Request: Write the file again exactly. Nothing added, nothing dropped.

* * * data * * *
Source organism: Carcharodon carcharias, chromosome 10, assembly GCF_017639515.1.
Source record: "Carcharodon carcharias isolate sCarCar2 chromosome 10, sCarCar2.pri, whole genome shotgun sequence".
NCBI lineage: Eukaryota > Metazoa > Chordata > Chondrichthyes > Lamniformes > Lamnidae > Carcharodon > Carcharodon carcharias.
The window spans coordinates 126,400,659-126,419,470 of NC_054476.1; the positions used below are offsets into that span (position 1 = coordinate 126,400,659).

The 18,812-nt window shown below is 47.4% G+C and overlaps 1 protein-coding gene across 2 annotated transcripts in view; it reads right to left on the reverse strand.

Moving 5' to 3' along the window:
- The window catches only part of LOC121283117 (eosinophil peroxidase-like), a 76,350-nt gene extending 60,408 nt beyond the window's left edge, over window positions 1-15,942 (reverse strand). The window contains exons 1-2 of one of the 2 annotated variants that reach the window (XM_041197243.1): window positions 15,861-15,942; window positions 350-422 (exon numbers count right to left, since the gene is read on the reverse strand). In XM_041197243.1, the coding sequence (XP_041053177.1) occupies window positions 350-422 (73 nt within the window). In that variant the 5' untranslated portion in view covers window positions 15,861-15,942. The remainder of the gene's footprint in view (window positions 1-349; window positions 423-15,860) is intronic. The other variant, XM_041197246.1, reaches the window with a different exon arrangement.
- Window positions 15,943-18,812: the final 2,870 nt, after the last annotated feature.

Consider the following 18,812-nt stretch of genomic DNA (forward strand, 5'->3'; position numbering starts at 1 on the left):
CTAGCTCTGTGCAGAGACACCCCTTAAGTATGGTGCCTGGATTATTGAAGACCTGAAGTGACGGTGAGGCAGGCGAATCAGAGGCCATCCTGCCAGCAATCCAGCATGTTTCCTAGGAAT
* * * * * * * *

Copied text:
Source organism: Carcharodon carcharias, chromosome 10, assembly GCF_017639515.1.
Source record: "Carcharodon carcharias isolate sCarCar2 chromosome 10, sCarCar2.pri, whole genome shotgun sequence".
NCBI lineage: Eukaryota > Metazoa > Chordata > Chondrichthyes > Lamniformes > Lamnidae > Carcharodon > Carcharodon carcharias.
The window spans coordinates 126,400,659-126,419,470 of NC_054476.1; the positions used below are offsets into that span (position 1 = coordinate 126,400,659).

The 18,812-nt window shown below is 47.4% G+C and overlaps 1 protein-coding gene across 2 annotated transcripts in view; it reads right to left on the reverse strand.

Moving 5' to 3' along the window:
- The window catches only part of LOC121283117 (eosinophil peroxidase-like), a 76,350-nt gene extending 60,408 nt beyond the window's left edge, over window positions 1-15,942 (reverse strand). The window contains exons 1-2 of one of the 2 annotated variants that reach the window (XM_041197243.1): window positions 15,861-15,942; window positions 350-422 (exon numbers count right to left, since the gene is read on the reverse strand). In XM_041197243.1, the coding sequence (XP_041053177.1) occupies window positions 350-422 (73 nt within the window). In that variant the 5' untranslated portion in view covers window positions 15,861-15,942. The remainder of the gene's footprint in view (window positions 1-349; window positions 423-15,860) is intronic. The other variant, XM_041197246.1, reaches the window with a different exon arrangement.
- Window positions 15,943-18,812: the final 2,870 nt, after the last annotated feature.

Consider the following 18,812-nt stretch of genomic DNA (forward strand, 5'->3'; position numbering starts at 1 on the left):
CTAGCTCTGTGCAGAGACACCCCTTAAGTATGGTGCCTGGATTATTGAAGACCTGAAGTGACGGTGAGGCAGGCGAATCAGAGGCCATCCTGCCAGCAATCCAGCATGTTTCCTAGGAAT